Health Sciences 1001A/B Lecture Notes - Tumor Suppressor Gene, Melanoma, Canadian Cancer Society

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Published on 19 Apr 2013
School
Western University
Department
Health Sciences
Course
Health Sciences 1001A/B
Professor
Page:
of 4
Chapter 8: Cancer
Cancer:
- Abnormal and uncontrolled growth of cells
- Tumor a mass of cells with no physiological purpose
- Benign tumor only dangerous if it interferes with other body functions
- Malignant tumor cancerous, can spread to surrounding tissues (metastasis)
- Second leading cause of death in Canada (following heart disease)
- 45% of men and 40% of women will have cancer in their lifetime
- Aging populations (89% of people are diagnosed at 55 years of age)
Young Adult Cancer Risk:
- Canadian Cancer Society (2009) report on young adults (15-29 years)
- More females than males are diagnosed with cancer but slightly more men have died
from cancer
Most Challenging:
- Unknown risks
- Rare cancer types
- Aggressive behaviour
- Delayed diagnosis and treatment
Signs and Symptoms:
- Lumps in neck, breast or testes
- Isolated pain
- Fatigue
Suggestions:
- Regular physical examinations
- Prevention and screening (pap tests, HPV vaccination)
- Awareness of bodily changes
- Research on risk factors
Role of DNA:
- Oncogene: if mutated, over-activated, can be cancer causing
- Tumor suppressor gene: normal function to control cell growth
- Mutagens substances that cause mutations in DNA
- Carcinogens/cancer inhibitor mutagens that cause cancer
Lifestyle and Cancer:
- New evidences show that
lifestyle factors are
related to modifications
in DNA
- 50% of all cancers may
be preventable
Dietary Factors:
- Alcohol consumption
- Obesity/physical activity:
not correlated to BMI but
correlated to fat
consumption
- Poor diet, exercise habits
plus obesity = ~ 22% of
all cancer deaths
Environmental Toxins:
- (benzene, lead, PAH, ionization agents, exposure to UV)
- Tobacco use (both cancer inhibitor and promoter)
( ~30% of all cancer deaths, 85% of lung cancer cases)
- 87% of lung cancer cases can be prevented by avoiding tobacco exposure and exposure to
smoking can cause a decrease risk of several other cancers
Skin Cancer: Melanoma
- Easily detected and highly curable (when detected early)
- Exposure to ultraviolet rays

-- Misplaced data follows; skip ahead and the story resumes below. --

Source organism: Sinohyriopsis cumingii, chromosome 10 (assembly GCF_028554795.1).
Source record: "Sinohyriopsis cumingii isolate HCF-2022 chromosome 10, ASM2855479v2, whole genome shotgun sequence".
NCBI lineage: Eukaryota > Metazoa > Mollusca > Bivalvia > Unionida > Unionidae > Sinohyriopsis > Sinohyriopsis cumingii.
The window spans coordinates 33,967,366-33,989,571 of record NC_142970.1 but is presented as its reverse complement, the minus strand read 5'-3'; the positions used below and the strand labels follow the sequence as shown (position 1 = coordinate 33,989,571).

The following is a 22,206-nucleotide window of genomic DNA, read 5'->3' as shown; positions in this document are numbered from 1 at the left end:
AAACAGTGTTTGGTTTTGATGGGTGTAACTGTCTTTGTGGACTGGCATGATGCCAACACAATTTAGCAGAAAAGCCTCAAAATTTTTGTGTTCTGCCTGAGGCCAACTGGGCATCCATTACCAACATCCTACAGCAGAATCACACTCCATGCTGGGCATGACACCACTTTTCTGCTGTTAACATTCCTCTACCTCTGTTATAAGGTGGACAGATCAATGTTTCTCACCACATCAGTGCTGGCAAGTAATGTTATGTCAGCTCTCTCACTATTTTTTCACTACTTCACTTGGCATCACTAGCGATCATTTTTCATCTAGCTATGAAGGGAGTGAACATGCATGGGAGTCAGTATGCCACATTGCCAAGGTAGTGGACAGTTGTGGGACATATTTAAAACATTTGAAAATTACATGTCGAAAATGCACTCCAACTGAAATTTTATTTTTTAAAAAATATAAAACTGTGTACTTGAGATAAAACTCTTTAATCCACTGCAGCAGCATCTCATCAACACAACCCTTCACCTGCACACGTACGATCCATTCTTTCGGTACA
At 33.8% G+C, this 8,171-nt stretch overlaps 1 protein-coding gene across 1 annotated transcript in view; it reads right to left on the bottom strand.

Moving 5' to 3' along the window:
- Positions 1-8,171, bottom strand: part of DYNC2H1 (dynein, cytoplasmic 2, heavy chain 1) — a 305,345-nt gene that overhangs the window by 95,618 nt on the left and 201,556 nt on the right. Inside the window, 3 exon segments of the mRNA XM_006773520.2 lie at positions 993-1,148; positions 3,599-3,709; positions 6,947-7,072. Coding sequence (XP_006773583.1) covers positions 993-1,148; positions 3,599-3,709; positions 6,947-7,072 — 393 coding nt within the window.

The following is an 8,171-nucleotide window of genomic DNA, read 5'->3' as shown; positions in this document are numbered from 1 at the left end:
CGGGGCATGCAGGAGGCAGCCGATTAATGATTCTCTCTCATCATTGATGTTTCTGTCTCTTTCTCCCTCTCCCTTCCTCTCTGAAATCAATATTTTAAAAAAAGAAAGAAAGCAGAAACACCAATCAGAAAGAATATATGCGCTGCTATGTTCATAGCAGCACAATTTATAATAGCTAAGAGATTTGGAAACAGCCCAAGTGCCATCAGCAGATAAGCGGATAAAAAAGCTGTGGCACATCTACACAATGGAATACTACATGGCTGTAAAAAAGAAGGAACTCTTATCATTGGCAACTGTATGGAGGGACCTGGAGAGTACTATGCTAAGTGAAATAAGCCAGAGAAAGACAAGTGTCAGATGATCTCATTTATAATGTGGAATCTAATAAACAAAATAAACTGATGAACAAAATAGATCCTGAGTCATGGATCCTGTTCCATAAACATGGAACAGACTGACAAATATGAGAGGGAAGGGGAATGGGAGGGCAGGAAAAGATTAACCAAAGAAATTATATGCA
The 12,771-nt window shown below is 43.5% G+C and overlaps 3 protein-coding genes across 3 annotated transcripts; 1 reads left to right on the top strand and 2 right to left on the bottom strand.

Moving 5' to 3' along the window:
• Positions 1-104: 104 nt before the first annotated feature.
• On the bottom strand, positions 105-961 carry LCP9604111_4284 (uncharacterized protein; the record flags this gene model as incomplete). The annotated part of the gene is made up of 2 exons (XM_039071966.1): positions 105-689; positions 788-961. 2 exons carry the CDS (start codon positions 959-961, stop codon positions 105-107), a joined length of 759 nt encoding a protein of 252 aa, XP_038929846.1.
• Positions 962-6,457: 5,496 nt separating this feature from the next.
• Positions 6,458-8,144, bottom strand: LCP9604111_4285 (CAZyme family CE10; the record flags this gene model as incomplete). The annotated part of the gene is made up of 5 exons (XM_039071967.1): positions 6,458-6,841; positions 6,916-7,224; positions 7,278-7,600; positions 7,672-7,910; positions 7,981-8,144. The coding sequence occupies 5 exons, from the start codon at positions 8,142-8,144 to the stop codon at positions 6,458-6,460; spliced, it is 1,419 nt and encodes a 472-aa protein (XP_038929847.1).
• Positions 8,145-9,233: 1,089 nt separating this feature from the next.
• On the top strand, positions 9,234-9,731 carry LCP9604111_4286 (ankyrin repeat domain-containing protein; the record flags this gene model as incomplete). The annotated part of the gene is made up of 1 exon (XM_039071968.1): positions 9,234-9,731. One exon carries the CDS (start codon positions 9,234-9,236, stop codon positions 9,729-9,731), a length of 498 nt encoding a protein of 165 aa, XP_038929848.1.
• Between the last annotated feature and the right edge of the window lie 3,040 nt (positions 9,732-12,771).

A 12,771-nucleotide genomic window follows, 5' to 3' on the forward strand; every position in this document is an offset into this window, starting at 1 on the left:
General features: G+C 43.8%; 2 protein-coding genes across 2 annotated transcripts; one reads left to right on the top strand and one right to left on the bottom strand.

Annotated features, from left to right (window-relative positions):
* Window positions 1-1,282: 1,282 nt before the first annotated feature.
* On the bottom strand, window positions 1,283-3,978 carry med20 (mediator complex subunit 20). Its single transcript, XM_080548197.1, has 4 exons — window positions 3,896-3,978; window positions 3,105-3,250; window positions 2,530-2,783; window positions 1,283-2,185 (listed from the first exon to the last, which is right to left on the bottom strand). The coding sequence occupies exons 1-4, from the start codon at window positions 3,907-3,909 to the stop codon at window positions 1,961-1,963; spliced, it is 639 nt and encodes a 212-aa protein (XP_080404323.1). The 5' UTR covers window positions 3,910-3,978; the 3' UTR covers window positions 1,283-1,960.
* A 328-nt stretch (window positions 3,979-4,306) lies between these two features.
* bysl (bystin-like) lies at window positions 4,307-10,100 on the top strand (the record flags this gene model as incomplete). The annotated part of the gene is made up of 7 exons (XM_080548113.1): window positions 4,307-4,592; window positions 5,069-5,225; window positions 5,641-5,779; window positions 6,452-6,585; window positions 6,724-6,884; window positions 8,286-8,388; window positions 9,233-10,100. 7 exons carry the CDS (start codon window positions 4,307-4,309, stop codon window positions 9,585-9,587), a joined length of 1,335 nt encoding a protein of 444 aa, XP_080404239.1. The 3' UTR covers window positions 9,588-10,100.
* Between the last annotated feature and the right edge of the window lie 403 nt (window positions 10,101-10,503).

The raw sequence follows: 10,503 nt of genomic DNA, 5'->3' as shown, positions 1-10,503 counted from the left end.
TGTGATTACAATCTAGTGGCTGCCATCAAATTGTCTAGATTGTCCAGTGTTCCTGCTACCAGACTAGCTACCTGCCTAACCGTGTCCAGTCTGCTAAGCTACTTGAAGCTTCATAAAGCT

- Common causes sunburns and suntans
Types:
Non-melanoma:
- 81,300 peoples will be diagnosed
- 320 people would die (0.39%)
- Most common cancer case (1/3 of all cancer cases)
Melanoma:
- 5,800 people diagnosed
- 970 people will die (16.7%)
- Melanoma accounts for only 6.7% of skin cancer and yet causes 75% of all skin cancer
deaths
- Almost 4x more likely to die from melanoma than non-melanoma
- <90% of skin cancers caused by sun exposure
- Risk doubles if you have 5 or more burns
- Melanoma is the most common cancer for young adults 25-29 years old and the second
most common form of cancer for young people 15-29 years old (Skin Cancer
Foundation)
Melanoma:
- Starts in the melanocytes
- Located in the top layer of the epidermis
- Produce melanin (skin colour pigments) that darken with UV exposure
- Can cluster together to form moles
ABCD Screen:
A asymmetry one half of the mole differs
B border: - jagged, irregular
C colour: colour of the mole varies throughout, a new colour appears, and/or has increased in
size
E evolution: growth of the mole
F feel: rocky feel to the mole
G gross: oozing or bleeding
Skin Cancer Facts: Causes of malignant melanoma are more often found:
Men between the shoulders and hips
Women arms and legs
Blonde, blue eyes, fair complexion
- It is normal to develop new mole but people with 50+ moles are at higher risk
- It is normal to develop new moles during the late teens and early twenties
- Some may begin but if they differ from other moles on your body take precaution and get
a medical opinion
- Melanoma will often start out as a scab or a sore that does not heal (may bleed or itch)

Document Summary

Tumor a mass of cells with no physiological purpose. Benign tumor only dangerous if it interferes with other body functions. Malignant tumor cancerous, can spread to surrounding tissues (metastasis) Second leading cause of death in canada (following heart disease) 45% of men and 40% of women will have cancer in their lifetime. Aging populations (89% of people are diagnosed at 55 years of age) Canadian cancer society (2009) report on young adults (15-29 years) More females than males are diagnosed with cancer but slightly more men have died from cancer. Prevention and screening (pap tests, hpv vaccination) Oncogene: if mutated, over-activated, can be cancer causing. Tumor suppressor gene: normal function to control cell growth. Mutagens substances that cause mutations in dna. Carcinogens/cancer inhibitor mutagens that cause cancer. New evidences show that lifestyle factors are related to modifications in dna. 50% of all cancers may be preventable. Obesity/physical activity: not correlated to bmi but correlated to fat consumption.